Montana Contractor Selected to Construct Apgar Transit Center
Contact: Amy Vanderbilt, 406-888-5838
WEST GLACIER, MONT. – Glacier National Park officials today announced the selection of James Talcott Construction, Inc., of Great Falls, Mont., as the successful bidder for the construction of the Apgar Transit Center (ATC). The contract was awarded for approximately $4.2 million. A “Notice to Proceed” is expected to be issued by the National Park Service (NPS) on or about August 4, 2006, with project completion expected by summer 2007.
According to park managers, all bid options were awarded, including the construction of trails from the transit center to Apgar Village and Apgar Campground. The project also includes removing some hazard trees at the Logging Creek Campground. Some of these hazard trees will be used in the construction of the transit center provided they meet the size and grade requirements.
The ATC is part of the park’s long-range program to provide improved visitor experiences and services while reducing impacts caused by the Going-to-the-Sun (Sun) Road rehabilitation. The Going-to-the-Sun Road Citizens Advisory Committee and the NPS both recommended a preferred alternative that ensures continued two-way public access along the entire Sun Road throughout the summer season, while accommodating short delays for road improvements. The road work will be augmented by a new transit system that will be phased into operation beginning in 2007. Superintendent Mick Holm stressed that the new shuttle service will not provide interpretive tours. Visitors desiring to learn about the park are encouraged to participate in one of the park’s existing tour services. The Blackfeet interpretive tours provided by SunTours (800) 786-9220 and the historic red bus interpretive tours provided by Glacier Park, Inc. (406) 892-2525 will continue to provide service in the future.
The new complex will provide public restrooms and public parking for 132 passenger vehicles and 15 recreational vehicles. The transit center will also provide various public information displays and self-service, interactive computer kiosks for trip-planning; however, the transit facility is intended to be a self-service resource with no rangers on duty. Glacier’s west side visitor center will remain at its current location in Apgar Village and will be connected by a trail to the transit hub. A second transit hub will also be established at the east entrance, as part of the St. Mary Visitor Center.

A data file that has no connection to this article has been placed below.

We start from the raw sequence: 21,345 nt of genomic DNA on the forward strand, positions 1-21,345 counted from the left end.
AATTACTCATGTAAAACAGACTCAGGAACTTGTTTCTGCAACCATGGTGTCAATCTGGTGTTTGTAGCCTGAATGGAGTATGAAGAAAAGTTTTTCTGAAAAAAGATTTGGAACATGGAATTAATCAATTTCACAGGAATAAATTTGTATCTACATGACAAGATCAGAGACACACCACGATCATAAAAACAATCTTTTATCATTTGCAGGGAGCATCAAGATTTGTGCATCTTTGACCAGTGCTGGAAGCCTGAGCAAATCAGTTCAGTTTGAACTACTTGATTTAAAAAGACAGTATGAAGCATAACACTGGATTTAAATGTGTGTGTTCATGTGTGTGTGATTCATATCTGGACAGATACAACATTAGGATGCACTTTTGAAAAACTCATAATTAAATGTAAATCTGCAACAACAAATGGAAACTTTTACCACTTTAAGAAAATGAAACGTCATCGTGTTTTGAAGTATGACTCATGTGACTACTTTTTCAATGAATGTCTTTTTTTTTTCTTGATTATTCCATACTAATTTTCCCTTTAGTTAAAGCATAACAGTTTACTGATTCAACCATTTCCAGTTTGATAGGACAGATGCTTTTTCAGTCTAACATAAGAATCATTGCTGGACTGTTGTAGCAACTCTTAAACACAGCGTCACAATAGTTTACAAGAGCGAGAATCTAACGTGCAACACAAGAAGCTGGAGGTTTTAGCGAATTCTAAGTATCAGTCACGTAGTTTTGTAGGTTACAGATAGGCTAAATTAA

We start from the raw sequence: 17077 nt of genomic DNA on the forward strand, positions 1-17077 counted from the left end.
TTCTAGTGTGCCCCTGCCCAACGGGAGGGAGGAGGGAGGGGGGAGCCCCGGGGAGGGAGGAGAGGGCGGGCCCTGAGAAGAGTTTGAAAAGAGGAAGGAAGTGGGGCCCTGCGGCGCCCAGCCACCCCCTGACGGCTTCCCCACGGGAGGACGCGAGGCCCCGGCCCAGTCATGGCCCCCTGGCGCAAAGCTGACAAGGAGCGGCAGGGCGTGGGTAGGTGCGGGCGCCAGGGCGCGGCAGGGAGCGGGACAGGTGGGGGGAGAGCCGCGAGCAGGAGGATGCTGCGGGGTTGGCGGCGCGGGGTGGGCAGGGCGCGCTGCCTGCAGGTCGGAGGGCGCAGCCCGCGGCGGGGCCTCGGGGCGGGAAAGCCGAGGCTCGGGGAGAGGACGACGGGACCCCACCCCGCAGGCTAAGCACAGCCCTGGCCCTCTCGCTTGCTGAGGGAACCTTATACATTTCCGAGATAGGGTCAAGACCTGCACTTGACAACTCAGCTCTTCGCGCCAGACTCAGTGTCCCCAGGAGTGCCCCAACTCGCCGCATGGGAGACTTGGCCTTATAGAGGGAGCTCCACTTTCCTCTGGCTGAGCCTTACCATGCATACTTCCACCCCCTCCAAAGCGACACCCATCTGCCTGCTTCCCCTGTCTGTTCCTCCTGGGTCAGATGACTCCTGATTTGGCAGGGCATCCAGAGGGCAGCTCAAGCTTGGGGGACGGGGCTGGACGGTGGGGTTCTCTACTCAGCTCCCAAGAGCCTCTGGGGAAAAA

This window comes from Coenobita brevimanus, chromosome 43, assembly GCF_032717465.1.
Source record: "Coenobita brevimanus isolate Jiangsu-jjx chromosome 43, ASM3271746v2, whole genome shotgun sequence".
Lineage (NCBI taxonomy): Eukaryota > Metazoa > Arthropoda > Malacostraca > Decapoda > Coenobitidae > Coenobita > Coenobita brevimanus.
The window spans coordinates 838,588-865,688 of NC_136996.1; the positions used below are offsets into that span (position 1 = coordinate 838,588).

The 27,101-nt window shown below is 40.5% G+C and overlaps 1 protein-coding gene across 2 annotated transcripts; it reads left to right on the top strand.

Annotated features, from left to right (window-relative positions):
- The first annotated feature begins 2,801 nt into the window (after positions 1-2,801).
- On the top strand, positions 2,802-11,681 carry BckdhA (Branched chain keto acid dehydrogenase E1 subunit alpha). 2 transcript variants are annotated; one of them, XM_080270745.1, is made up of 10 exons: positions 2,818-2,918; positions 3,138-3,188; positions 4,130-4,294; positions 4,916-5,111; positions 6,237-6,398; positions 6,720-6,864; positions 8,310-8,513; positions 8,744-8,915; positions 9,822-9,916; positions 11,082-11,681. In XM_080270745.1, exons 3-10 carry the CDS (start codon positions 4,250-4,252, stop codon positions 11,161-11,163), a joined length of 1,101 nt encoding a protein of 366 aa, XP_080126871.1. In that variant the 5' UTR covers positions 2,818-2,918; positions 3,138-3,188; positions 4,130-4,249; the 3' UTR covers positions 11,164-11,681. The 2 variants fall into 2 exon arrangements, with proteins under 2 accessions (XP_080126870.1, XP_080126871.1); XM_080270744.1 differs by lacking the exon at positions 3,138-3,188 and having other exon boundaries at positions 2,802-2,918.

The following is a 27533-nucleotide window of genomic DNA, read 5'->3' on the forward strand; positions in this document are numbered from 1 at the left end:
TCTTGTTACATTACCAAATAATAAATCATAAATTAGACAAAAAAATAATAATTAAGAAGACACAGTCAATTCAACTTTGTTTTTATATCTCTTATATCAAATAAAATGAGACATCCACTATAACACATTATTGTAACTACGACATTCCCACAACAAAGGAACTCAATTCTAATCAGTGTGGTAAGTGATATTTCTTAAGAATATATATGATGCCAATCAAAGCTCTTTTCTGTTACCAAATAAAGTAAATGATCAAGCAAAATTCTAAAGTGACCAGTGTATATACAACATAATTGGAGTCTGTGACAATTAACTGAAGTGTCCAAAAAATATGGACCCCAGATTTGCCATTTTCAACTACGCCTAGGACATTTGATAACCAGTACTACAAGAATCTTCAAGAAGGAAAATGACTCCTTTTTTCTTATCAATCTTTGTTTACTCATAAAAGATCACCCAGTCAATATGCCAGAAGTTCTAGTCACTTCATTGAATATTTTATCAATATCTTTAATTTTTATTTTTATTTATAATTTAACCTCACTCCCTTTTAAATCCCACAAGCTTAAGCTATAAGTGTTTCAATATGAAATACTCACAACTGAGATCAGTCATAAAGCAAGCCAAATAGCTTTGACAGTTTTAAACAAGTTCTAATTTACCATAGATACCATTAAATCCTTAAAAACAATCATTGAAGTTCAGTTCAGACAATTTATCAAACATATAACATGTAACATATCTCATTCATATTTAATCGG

Holm said, “We are delighted, and eager, for the construction of the new west side’s transit center. Scheduled for a May 2007 completion, the transit center marks an important step as we move forward with the Sun Road’s rehabilitation. We are committed to the ‘shared use’ of the entire Sun Road.”
The new transit center will be about 4,200 square feet in size and construction will involve extending all utilities to the site, including water, sewer, power and telephone. Holm added, “We are confident that contractor James Talcott Construction, Inc., will build the Apgar Transit Center in a manner that enables the building to be “gold” certified through the U.S. Green Building Council’s Leadership in Energy and Environmental Design (LEED) program . This certification is an example of how the park is committed to sustainable concepts.” The LEED program is a voluntary, consensus-based national standard for developing high-performance, sustainable buildings. Recycling of various natural materials, such as trees and topsoil, is one of the tools utilized in this program.
The ATC will be constructed at the “T-intersection” near Apgar Village and about one mile beyond the entrance station at West Glacier. Once operational, visitors choosing to use the shuttle system will be able to stop at numerous locations, primarily along the Sun Road, including several campgrounds; there will be no additional charge for riding the shuttle.
Construction of the ATC complies with the Sun Road’s environmental impact statement (EIS) and record of decision (ROD). In the ROD, alternative three, the ‘Shared Use’ Alternative, was selected by the NPS. This new transit center is one of the visitor development components defined in this alternative that the NPS will implement to offset impacts caused by the rehabilitation. These improvements will help maintain visitor use and access during road rehabilitation, help minimize impacts to the local and regional economies, and reduce a quantity of vehicles from the road. In April 2006, the Montana Conservation Corps assisted the NPS and Glacier’s revegetation crew by salvaging reusable native plants, trees and topsoil. Some of the plants and soil will be reused in the transit center site restoration and some topsoil and trees will be stockpiled for future park projects. Suitable logs will be re-used within the park for snow poles, corral rails, or cabin restoration projects, as appropriate.
The Sun Road rehabilitation plan, final EIS and ROD are available on the park’s Web site at http://www.nps.gov/glac/plans.htm under the December 13, 2003, listing (ROD) and the May 13, 2003, heading (EIS).
Did You Know?
Did you know that once Beargrass blooms and then dies, a new stalk will bloom 5-10 years after that?